Second, I emailed the President and my Congressional representatatives to make it explicit that the NRA does not represent me. "You have my support in making our children safer, and I trust you will stand up to the bullying of the out-of-touch NRA leadership."
Third, I urge you to do the same, if you're an NRA member. If you don't know how to email your representatives, Congress.org makes it dirt simple: click on "Write All Your Federal Officials" on the right side of the page.
Fourth, I intend to offset my NRA membership dues by making a larger contribution to a group that is working for sensible firearms laws. Right now I'm inclining towards the Brady Campaign though I haven't made up my mind for sure.
To be perfectly clear, I don't think "lone nuts shooting kids in school" is the problem that we need to be discussing here. While the situation in Newtown is utterly tragic, it's just one tiny piece of the statistic that really upsets me as a parent and youth leader: the tens of thousands of children who are injured or killed by guns every year. This isn't sport, this isn't personal defense, this isn't defense against tyranny: it's the effect of too many guns on the streets, and of it being too easy for anyone to get one of those guns. There aren't any easy answers to this, but there are steps that seem to me very likely to help, notably making a gun license at least as hard to get as a driver's license. I'm fairly sure that putting even more guns out there, or setting our schools up to be a hotbed of accidental shootings by well-meaning trained teachers, is not part of the answer.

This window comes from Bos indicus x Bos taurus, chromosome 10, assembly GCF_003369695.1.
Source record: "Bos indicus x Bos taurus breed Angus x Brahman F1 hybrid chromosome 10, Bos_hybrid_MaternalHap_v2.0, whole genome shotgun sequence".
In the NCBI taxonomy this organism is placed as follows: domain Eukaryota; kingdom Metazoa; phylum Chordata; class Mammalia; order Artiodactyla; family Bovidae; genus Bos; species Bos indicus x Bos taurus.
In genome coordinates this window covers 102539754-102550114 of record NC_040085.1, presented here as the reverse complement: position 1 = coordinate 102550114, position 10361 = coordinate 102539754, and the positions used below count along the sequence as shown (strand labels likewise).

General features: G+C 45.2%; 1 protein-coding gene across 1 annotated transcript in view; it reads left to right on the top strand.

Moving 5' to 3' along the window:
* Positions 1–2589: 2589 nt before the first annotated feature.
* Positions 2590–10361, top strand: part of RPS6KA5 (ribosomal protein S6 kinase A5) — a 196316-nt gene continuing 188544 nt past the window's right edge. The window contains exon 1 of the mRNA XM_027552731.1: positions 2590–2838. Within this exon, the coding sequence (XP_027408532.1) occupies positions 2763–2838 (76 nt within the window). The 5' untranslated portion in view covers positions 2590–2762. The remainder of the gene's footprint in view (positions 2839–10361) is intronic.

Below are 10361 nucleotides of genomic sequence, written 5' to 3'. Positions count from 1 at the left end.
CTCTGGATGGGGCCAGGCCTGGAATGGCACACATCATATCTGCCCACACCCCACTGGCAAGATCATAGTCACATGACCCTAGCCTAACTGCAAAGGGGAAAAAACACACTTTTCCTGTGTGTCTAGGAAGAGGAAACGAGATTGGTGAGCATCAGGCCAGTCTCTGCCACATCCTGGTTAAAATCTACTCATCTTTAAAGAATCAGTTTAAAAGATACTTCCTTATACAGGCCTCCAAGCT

December 22, 2012
Twitterless and Happy
From time to time I hear from folks - usually because my Dear Wife passes along their tweets - saying roughly "When is Mike coming back to Twitter?"